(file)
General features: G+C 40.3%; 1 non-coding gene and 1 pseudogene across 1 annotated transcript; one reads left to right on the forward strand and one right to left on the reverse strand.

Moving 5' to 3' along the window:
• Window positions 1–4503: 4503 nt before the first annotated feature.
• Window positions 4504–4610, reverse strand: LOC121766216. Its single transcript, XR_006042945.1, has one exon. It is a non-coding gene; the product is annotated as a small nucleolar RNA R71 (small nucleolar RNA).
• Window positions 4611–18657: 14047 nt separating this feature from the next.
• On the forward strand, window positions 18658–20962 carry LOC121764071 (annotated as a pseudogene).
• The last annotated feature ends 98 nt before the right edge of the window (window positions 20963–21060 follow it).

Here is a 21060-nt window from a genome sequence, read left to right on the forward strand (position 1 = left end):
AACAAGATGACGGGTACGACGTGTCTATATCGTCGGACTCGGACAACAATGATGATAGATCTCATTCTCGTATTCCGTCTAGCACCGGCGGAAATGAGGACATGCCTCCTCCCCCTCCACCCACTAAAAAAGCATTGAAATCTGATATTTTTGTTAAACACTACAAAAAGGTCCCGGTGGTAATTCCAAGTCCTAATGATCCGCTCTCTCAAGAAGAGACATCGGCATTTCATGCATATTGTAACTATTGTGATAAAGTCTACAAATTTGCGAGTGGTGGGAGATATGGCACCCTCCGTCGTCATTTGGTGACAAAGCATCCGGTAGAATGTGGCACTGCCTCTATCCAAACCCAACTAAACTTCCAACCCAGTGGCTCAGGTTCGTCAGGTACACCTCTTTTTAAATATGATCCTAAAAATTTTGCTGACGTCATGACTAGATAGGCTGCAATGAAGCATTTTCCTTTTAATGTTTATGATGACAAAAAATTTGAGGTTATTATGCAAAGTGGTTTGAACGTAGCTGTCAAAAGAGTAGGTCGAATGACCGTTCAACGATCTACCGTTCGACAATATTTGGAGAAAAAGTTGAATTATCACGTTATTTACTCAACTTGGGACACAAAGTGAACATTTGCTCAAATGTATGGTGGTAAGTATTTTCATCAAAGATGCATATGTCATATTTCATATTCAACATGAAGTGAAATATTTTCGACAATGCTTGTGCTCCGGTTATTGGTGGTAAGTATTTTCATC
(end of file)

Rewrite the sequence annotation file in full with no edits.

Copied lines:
General features: G+C 40.3%; 1 non-coding gene and 1 pseudogene across 1 annotated transcript; one reads left to right on the forward strand and one right to left on the reverse strand.

Moving 5' to 3' along the window:
• Window positions 1–4503: 4503 nt before the first annotated feature.
• Window positions 4504–4610, reverse strand: LOC121766216. Its single transcript, XR_006042945.1, has one exon. It is a non-coding gene; the product is annotated as a small nucleolar RNA R71 (small nucleolar RNA).
• Window positions 4611–18657: 14047 nt separating this feature from the next.
• On the forward strand, window positions 18658–20962 carry LOC121764071 (annotated as a pseudogene).
• The last annotated feature ends 98 nt before the right edge of the window (window positions 20963–21060 follow it).

Here is a 21060-nt window from a genome sequence, read left to right on the forward strand (position 1 = left end):
AACAAGATGACGGGTACGACGTGTCTATATCGTCGGACTCGGACAACAATGATGATAGATCTCATTCTCGTATTCCGTCTAGCACCGGCGGAAATGAGGACATGCCTCCTCCCCCTCCACCCACTAAAAAAGCATTGAAATCTGATATTTTTGTTAAACACTACAAAAAGGTCCCGGTGGTAATTCCAAGTCCTAATGATCCGCTCTCTCAAGAAGAGACATCGGCATTTCATGCATATTGTAACTATTGTGATAAAGTCTACAAATTTGCGAGTGGTGGGAGATATGGCACCCTCCGTCGTCATTTGGTGACAAAGCATCCGGTAGAATGTGGCACTGCCTCTATCCAAACCCAACTAAACTTCCAACCCAGTGGCTCAGGTTCGTCAGGTACACCTCTTTTTAAATATGATCCTAAAAATTTTGCTGACGTCATGACTAGATAGGCTGCAATGAAGCATTTTCCTTTTAATGTTTATGATGACAAAAAATTTGAGGTTATTATGCAAAGTGGTTTGAACGTAGCTGTCAAAAGAGTAGGTCGAATGACCGTTCAACGATCTACCGTTCGACAATATTTGGAGAAAAAGTTGAATTATCACGTTATTTACTCAACTTGGGACACAAAGTGAACATTTGCTCAAATGTATGGTGGTAAGTATTTTCATCAAAGATGCATATGTCATATTTCATATTCAACATGAAGTGAAATATTTTCGACAATGCTTGTGCTCCGGTTATTGGTGGTAAGTATTTTCATC